COLUMBIA — South Carolina’s response to the NCAA Notice of Allegations it received in February was due on May 1, but the process has been delayed because of the coronavirus shutdown.
“It’s about time the response is due in and we will certainly abide by that and get that back in in short time,” athletics director Ray Tanner said during a radio interview on Wednesday.
Tanner didn’t say when the response was due, but because of COVID-19, the NCAA in March suspended all investigations through at least May 31. That strengthens the possibility that USC’s next basketball season could be complete before the case is resolved.
USC was served the NOA for violations tied to former men’s basketball assistant coach Lamont Evans. Evans, ensnared in the federal law enforcement probe that swept college basketball in September 2017, was charged with accepting a $5,856 bribe from Christian Dawkins to entice former USC point guard P.J. Dozier to sign with Dawkins’ agency, ASM Sports.
Evans pleaded guilty to accepting $22,000 in bribes and in June 2019 was sentenced to three months in prison. A native of the Bahamas, Evans also faces deportation from the U.S.
The NCAA’s NOA suggests Evans could be served with a show-cause order for his role in the scandal, meaning any school wishing to hire him would have to appear before the NCAA to explain why. Considering his sentence, it’s highly unlikely Evans will ever coach college basketball again whether or not a show-cause is issued.
Yet USC and Oklahoma State, where Evans coached after his stint at USC, are left to clean up his mess.
USC’s role seems to be a matter of being in the wrong place at the wrong time. Dozier is not charged with anything in the NOA, nor is head coach Frank Martin. The school is not charged with a lack of institutional control or any failure to monitor Evans or the basketball program.
The school’s only connection to the scandal is that Evans once worked at USC.
Those omissions mean that Dozier’s career with the Gamecocks, most notably as the point guard for the 2017 Final Four team, isn’t in danger of being stricken from the record books for being an ineligible player. That also means that the Final Four banner in Colonial Life Arena should never have to be removed.
“We know what occurred, internally. Based on the knowledge that I have and the internal research that we did, I would not (expect any forfeiture of wins),” Tanner said after a Board of Trustees meeting in February. “I’ll reiterate that I will very passionately and actively defend our program and our institution in this process with the NCAA.”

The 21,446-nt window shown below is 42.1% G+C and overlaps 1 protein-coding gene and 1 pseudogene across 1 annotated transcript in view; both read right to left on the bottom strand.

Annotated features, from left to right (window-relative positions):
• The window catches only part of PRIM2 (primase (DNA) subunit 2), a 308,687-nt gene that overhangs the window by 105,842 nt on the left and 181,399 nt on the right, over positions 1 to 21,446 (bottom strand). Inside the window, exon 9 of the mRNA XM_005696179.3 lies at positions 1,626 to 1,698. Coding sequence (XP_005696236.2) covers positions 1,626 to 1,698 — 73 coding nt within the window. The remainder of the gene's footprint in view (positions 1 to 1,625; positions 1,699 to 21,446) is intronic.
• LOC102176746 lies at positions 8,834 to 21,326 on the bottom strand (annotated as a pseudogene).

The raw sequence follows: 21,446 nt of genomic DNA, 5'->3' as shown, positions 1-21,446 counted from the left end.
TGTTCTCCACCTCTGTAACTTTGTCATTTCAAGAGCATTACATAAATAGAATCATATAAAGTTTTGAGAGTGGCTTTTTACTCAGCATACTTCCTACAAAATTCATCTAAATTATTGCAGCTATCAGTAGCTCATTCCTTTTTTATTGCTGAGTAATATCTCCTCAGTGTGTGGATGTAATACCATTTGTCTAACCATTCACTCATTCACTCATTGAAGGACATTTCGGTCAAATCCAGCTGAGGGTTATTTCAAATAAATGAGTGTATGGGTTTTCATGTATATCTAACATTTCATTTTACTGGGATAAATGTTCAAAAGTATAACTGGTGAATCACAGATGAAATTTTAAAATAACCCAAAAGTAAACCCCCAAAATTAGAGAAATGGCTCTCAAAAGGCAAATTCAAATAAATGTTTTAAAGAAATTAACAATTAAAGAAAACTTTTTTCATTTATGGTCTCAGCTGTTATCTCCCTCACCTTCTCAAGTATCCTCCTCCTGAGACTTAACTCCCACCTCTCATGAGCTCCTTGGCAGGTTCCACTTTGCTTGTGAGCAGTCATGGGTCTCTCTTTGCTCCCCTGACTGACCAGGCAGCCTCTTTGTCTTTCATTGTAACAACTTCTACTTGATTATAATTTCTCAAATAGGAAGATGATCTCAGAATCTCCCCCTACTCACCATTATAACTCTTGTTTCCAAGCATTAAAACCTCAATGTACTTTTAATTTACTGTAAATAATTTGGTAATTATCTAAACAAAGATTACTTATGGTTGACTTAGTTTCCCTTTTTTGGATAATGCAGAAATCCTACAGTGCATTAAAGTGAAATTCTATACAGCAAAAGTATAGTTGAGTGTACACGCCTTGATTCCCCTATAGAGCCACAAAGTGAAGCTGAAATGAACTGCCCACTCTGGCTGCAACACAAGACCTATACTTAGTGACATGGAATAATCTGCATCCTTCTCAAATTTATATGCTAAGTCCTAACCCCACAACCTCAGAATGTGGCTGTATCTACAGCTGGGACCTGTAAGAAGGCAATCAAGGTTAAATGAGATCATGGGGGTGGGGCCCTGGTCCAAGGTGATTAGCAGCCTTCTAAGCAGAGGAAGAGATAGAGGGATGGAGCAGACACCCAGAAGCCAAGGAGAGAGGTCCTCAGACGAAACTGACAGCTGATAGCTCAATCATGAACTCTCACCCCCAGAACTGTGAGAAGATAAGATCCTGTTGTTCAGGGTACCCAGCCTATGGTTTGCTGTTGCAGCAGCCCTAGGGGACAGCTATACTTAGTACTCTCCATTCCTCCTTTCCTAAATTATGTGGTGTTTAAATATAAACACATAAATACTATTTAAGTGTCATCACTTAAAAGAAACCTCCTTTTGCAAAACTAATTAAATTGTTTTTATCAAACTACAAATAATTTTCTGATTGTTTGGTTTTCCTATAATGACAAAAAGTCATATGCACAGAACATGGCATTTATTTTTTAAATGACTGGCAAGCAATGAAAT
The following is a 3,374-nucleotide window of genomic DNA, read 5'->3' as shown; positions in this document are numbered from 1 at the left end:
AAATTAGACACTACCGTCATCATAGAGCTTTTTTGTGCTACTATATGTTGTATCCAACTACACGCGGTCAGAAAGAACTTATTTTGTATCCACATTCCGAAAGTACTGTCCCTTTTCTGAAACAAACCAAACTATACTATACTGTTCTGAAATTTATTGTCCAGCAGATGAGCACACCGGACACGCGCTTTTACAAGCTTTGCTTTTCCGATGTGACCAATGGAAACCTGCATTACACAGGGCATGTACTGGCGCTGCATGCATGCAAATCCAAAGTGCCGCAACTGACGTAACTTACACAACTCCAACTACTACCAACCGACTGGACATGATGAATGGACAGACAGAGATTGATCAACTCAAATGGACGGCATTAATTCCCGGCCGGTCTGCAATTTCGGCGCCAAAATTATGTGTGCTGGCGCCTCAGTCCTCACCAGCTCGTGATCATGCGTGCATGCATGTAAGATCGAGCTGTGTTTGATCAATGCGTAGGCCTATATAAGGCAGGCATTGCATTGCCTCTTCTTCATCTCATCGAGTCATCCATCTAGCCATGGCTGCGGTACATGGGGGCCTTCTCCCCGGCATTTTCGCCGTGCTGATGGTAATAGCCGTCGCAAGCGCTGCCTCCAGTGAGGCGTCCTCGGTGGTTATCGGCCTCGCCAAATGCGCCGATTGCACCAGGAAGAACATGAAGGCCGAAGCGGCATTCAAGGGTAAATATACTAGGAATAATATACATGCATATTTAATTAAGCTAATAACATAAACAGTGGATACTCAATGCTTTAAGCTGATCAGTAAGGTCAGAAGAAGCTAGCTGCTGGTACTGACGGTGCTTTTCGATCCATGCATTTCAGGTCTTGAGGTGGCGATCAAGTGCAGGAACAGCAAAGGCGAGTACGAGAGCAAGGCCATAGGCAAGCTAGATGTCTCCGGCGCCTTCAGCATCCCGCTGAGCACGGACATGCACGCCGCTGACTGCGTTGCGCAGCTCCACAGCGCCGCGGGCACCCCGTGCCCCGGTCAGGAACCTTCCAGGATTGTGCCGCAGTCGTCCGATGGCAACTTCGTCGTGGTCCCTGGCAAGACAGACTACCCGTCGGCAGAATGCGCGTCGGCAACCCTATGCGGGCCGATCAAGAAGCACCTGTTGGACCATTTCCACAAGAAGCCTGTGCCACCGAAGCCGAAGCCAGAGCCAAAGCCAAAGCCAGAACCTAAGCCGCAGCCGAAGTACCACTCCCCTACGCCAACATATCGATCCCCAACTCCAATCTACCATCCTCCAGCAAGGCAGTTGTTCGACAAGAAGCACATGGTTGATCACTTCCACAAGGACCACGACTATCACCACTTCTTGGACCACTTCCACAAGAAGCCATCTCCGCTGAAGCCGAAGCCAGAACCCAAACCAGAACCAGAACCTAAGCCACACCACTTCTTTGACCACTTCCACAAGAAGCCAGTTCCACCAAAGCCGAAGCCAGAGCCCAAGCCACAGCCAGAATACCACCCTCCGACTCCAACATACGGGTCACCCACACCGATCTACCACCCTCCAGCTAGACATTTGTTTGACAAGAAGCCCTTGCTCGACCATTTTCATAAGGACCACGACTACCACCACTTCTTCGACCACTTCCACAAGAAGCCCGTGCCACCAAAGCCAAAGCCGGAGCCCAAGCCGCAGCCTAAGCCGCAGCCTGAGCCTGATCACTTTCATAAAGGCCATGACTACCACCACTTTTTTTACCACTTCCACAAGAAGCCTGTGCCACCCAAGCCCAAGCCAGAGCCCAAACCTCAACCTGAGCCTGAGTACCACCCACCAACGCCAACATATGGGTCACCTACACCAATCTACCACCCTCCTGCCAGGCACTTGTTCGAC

Yet USC is still charged with a Level I violation, the most serious the NCAA can bring. That could mean a postseason ban and/or scholarship reductions.
The timeline for cases such as this gives a school 90 days to respond to the NOA, upon which the NCAA enforcement committee has 60 days to reply to that. A hearing before the Committee on Infractions is then scheduled, and after that hearing (which could take several months to occur), the COI may take another few months to issue a ruling.
With USC’s response delayed due to COVID-19, a resolution to the case could not be known until the middle of the 2020-21 basketball season, and probably not until well after its conclusion. The numerous other schools involved in the scandal – Kansas, N.C. State, Southern Cal, Oklahoma State, TCU and Louisville have received NOAs while Auburn, Arizona, Alabama and LSU are being investigated – also have to go through the process.
Tanner and Martin have been forthcoming since Evans was arrested over two years ago. They insist USC has done nothing wrong.
“I’m at peace. We’ll have our moment,” Martin said in February. “You think I’d be answering questions today if we felt that we were condoning cheating in any way, shape or form or if any players were involved in all this? P.J.’s got nothing to do with anything. This is a Lamont Evans situation, not a P.J. Dozier situation.”
The NCAA has a new Independent Resolution Panel, which schools can choose to partake in to limit the waiting of a regular NCAA infractions case. If a school’s request is accepted, the IRP can rule on the case, but with a catch: There will be no appeal after the decision.
Memphis (in a case not related to the scandal), N.C. State and Kansas are either in or applying to the IRP. It seems doubtful that USC would lobby for that option when it has vigorously insisted its innocence in the matter.